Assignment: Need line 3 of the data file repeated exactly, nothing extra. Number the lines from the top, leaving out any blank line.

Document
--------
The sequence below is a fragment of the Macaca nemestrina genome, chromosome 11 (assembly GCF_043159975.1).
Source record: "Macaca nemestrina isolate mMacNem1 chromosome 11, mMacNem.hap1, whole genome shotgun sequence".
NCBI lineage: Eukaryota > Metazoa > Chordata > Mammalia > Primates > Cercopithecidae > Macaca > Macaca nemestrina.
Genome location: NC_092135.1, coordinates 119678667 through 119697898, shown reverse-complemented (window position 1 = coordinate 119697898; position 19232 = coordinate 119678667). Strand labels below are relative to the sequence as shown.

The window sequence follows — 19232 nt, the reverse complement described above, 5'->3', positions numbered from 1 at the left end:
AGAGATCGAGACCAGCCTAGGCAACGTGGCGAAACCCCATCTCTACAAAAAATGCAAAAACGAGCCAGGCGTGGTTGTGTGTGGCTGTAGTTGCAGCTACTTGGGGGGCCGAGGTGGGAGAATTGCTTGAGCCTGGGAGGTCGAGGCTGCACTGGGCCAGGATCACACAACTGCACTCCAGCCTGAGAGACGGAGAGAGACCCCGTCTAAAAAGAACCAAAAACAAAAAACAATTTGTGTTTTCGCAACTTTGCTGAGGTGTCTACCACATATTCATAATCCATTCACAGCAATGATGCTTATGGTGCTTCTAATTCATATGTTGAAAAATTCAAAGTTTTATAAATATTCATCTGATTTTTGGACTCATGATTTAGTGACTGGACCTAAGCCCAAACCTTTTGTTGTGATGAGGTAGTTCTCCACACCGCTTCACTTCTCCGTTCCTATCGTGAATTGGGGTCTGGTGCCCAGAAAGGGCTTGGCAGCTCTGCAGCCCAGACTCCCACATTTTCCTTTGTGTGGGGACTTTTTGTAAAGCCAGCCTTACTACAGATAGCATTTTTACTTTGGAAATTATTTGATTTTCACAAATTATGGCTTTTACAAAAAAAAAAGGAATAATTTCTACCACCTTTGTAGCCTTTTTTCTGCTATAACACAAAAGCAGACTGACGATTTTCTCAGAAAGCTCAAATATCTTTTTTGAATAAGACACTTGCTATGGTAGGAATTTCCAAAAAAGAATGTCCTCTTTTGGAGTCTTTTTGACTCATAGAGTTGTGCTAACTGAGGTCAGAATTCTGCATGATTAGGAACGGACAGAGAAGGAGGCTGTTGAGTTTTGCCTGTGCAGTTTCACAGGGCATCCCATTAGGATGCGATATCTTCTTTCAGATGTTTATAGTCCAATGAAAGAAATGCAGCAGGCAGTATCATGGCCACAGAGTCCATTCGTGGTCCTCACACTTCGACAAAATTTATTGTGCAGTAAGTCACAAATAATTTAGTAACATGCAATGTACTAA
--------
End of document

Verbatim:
NCBI lineage: Eukaryota > Metazoa > Chordata > Mammalia > Primates > Cercopithecidae > Macaca > Macaca nemestrina.